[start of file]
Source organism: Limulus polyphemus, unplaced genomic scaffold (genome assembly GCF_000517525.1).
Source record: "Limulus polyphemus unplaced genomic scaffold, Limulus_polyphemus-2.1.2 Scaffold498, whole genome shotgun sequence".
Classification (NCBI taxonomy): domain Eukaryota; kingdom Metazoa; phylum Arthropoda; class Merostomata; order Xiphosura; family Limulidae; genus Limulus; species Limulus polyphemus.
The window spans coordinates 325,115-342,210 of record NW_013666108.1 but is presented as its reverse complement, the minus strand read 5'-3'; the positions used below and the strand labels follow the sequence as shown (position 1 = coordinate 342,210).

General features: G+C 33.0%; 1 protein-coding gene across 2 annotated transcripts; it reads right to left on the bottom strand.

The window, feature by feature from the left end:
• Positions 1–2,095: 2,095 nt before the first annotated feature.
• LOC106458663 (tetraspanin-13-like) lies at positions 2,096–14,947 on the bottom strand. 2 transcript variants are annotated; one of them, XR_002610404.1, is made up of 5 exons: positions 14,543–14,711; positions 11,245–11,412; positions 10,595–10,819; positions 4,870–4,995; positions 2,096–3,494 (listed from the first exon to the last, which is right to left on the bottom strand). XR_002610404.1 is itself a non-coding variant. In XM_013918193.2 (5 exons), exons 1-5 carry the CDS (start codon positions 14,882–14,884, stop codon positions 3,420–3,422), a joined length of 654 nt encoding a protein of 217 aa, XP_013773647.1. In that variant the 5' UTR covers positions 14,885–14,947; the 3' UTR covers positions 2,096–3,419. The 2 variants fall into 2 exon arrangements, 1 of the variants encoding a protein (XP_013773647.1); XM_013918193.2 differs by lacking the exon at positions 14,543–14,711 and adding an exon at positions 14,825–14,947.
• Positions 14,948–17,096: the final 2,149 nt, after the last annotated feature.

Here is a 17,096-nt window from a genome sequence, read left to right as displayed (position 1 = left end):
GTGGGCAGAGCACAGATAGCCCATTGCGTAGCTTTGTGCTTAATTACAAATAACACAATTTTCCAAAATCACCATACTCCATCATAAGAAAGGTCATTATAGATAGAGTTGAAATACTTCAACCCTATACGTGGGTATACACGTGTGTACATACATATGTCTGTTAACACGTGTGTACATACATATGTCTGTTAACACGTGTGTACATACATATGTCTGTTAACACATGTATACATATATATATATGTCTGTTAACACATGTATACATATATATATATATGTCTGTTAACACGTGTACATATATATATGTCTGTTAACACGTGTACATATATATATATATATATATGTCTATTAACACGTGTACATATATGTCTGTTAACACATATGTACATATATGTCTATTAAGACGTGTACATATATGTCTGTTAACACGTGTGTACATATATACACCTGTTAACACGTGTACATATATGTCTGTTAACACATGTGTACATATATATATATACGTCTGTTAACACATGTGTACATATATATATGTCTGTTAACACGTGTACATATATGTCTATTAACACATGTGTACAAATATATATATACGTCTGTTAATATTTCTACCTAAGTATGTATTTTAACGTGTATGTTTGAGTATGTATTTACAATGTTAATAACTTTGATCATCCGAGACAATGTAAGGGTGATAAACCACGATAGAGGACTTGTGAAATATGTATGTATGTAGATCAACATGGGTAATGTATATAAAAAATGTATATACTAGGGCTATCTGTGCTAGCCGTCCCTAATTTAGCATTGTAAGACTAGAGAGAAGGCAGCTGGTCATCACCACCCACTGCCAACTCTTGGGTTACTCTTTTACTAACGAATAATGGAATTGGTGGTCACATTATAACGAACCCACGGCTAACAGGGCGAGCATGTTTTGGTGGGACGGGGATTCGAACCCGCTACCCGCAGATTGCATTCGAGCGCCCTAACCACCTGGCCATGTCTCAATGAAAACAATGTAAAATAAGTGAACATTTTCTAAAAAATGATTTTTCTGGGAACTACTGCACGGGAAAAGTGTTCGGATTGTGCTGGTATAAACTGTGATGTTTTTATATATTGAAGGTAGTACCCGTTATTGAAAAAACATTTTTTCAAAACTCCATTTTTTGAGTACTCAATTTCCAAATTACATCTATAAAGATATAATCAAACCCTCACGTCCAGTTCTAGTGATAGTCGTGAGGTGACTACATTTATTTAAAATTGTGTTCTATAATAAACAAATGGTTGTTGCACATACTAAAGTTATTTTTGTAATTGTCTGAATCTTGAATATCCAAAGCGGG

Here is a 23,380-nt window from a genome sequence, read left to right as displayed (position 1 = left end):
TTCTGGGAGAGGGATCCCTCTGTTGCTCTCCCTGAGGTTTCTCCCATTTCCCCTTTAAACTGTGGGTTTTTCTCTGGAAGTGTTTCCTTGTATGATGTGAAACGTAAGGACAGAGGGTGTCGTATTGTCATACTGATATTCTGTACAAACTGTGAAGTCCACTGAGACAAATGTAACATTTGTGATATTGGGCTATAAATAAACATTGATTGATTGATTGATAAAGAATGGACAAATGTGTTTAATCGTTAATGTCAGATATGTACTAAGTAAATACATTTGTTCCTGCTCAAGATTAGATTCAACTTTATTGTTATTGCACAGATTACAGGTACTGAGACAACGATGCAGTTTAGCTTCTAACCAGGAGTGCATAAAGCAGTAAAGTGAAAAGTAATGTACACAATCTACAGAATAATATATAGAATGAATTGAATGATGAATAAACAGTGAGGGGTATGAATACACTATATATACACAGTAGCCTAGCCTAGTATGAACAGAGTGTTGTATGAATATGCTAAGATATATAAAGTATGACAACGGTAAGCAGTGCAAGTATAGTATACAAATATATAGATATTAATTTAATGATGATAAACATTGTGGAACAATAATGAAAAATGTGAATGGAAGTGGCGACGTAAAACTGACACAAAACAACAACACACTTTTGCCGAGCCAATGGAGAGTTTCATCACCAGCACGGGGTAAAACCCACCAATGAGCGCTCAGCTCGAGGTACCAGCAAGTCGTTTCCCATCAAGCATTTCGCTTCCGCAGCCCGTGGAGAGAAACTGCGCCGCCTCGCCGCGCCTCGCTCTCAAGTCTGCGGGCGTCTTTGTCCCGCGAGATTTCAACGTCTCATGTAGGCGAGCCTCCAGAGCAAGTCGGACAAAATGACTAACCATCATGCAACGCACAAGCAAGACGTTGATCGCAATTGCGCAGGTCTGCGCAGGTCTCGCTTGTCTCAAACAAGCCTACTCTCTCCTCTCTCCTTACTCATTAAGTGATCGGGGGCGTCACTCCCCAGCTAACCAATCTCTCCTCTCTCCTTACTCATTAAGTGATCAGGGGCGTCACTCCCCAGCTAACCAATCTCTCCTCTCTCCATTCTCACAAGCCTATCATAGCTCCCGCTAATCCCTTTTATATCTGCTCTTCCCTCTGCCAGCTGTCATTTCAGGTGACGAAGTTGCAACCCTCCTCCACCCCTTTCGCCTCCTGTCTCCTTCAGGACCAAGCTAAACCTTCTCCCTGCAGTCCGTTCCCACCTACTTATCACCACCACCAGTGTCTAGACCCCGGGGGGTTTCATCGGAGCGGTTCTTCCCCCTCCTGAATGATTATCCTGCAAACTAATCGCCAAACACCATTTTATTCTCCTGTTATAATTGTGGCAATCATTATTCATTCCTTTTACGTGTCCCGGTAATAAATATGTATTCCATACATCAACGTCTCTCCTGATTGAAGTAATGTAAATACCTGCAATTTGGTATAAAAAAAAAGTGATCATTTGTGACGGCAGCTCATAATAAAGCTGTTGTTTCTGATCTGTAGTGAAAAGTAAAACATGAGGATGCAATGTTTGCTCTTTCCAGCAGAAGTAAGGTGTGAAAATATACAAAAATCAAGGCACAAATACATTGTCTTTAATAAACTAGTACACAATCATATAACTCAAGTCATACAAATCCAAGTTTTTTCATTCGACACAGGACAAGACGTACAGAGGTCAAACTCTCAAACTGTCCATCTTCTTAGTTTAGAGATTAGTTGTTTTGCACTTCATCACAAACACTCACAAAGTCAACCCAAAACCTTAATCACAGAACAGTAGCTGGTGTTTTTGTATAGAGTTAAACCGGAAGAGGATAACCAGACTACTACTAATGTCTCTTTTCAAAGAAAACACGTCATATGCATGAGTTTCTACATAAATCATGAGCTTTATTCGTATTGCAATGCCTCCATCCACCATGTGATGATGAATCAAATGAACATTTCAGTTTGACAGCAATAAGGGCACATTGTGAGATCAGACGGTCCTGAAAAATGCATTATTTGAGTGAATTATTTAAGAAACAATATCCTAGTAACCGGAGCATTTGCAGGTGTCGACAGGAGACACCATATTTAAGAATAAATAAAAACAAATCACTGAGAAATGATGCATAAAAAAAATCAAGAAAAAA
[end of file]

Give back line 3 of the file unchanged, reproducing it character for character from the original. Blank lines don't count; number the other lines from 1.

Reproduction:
Classification (NCBI taxonomy): domain Eukaryota; kingdom Metazoa; phylum Arthropoda; class Merostomata; order Xiphosura; family Limulidae; genus Limulus; species Limulus polyphemus.